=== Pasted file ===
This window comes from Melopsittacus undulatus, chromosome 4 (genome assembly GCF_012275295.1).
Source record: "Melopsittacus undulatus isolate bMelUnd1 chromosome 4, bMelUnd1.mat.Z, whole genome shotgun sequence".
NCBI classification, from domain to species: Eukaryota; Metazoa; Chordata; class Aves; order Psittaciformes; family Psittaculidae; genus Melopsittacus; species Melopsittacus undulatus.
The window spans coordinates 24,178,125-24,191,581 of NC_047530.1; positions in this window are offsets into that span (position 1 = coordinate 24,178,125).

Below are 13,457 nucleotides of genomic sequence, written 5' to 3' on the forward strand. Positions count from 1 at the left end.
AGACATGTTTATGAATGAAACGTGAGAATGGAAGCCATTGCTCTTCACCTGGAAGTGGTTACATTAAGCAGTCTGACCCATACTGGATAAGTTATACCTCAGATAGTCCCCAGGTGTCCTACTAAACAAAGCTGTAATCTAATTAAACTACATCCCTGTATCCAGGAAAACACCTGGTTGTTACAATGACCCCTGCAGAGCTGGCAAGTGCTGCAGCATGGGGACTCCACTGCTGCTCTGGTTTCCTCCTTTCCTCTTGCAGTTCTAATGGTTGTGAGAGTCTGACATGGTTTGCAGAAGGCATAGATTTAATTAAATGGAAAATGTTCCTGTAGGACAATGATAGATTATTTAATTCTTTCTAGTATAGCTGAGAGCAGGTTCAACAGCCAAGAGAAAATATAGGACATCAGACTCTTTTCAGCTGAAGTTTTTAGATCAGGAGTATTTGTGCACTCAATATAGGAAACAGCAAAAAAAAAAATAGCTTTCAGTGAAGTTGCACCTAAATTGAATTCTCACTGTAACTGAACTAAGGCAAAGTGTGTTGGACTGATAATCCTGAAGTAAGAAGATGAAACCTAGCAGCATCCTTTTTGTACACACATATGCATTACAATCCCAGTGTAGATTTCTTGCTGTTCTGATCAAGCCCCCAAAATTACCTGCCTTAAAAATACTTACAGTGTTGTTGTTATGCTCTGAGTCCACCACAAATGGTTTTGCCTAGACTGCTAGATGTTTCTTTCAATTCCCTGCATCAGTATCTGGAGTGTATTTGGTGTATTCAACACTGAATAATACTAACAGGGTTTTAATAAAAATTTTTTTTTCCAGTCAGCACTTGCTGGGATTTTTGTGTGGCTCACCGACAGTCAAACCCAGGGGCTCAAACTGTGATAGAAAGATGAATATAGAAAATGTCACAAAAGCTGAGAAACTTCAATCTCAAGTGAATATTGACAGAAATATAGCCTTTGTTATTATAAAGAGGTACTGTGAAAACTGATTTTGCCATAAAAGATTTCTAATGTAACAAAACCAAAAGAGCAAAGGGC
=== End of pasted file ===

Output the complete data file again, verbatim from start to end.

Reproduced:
This window comes from Melopsittacus undulatus, chromosome 4 (genome assembly GCF_012275295.1).
Source record: "Melopsittacus undulatus isolate bMelUnd1 chromosome 4, bMelUnd1.mat.Z, whole genome shotgun sequence".
NCBI classification, from domain to species: Eukaryota; Metazoa; Chordata; class Aves; order Psittaciformes; family Psittaculidae; genus Melopsittacus; species Melopsittacus undulatus.
The window spans coordinates 24,178,125-24,191,581 of NC_047530.1; positions in this window are offsets into that span (position 1 = coordinate 24,178,125).

Below are 13,457 nucleotides of genomic sequence, written 5' to 3' on the forward strand. Positions count from 1 at the left end.
AGACATGTTTATGAATGAAACGTGAGAATGGAAGCCATTGCTCTTCACCTGGAAGTGGTTACATTAAGCAGTCTGACCCATACTGGATAAGTTATACCTCAGATAGTCCCCAGGTGTCCTACTAAACAAAGCTGTAATCTAATTAAACTACATCCCTGTATCCAGGAAAACACCTGGTTGTTACAATGACCCCTGCAGAGCTGGCAAGTGCTGCAGCATGGGGACTCCACTGCTGCTCTGGTTTCCTCCTTTCCTCTTGCAGTTCTAATGGTTGTGAGAGTCTGACATGGTTTGCAGAAGGCATAGATTTAATTAAATGGAAAATGTTCCTGTAGGACAATGATAGATTATTTAATTCTTTCTAGTATAGCTGAGAGCAGGTTCAACAGCCAAGAGAAAATATAGGACATCAGACTCTTTTCAGCTGAAGTTTTTAGATCAGGAGTATTTGTGCACTCAATATAGGAAACAGCAAAAAAAAAAATAGCTTTCAGTGAAGTTGCACCTAAATTGAATTCTCACTGTAACTGAACTAAGGCAAAGTGTGTTGGACTGATAATCCTGAAGTAAGAAGATGAAACCTAGCAGCATCCTTTTTGTACACACATATGCATTACAATCCCAGTGTAGATTTCTTGCTGTTCTGATCAAGCCCCCAAAATTACCTGCCTTAAAAATACTTACAGTGTTGTTGTTATGCTCTGAGTCCACCACAAATGGTTTTGCCTAGACTGCTAGATGTTTCTTTCAATTCCCTGCATCAGTATCTGGAGTGTATTTGGTGTATTCAACACTGAATAATACTAACAGGGTTTTAATAAAAATTTTTTTTTCCAGTCAGCACTTGCTGGGATTTTTGTGTGGCTCACCGACAGTCAAACCCAGGGGCTCAAACTGTGATAGAAAGATGAATATAGAAAATGTCACAAAAGCTGAGAAACTTCAATCTCAAGTGAATATTGACAGAAATATAGCCTTTGTTATTATAAAGAGGTACTGTGAAAACTGATTTTGCCATAAAAGATTTCTAATGTAACAAAACCAAAAGAGCAAAGGGC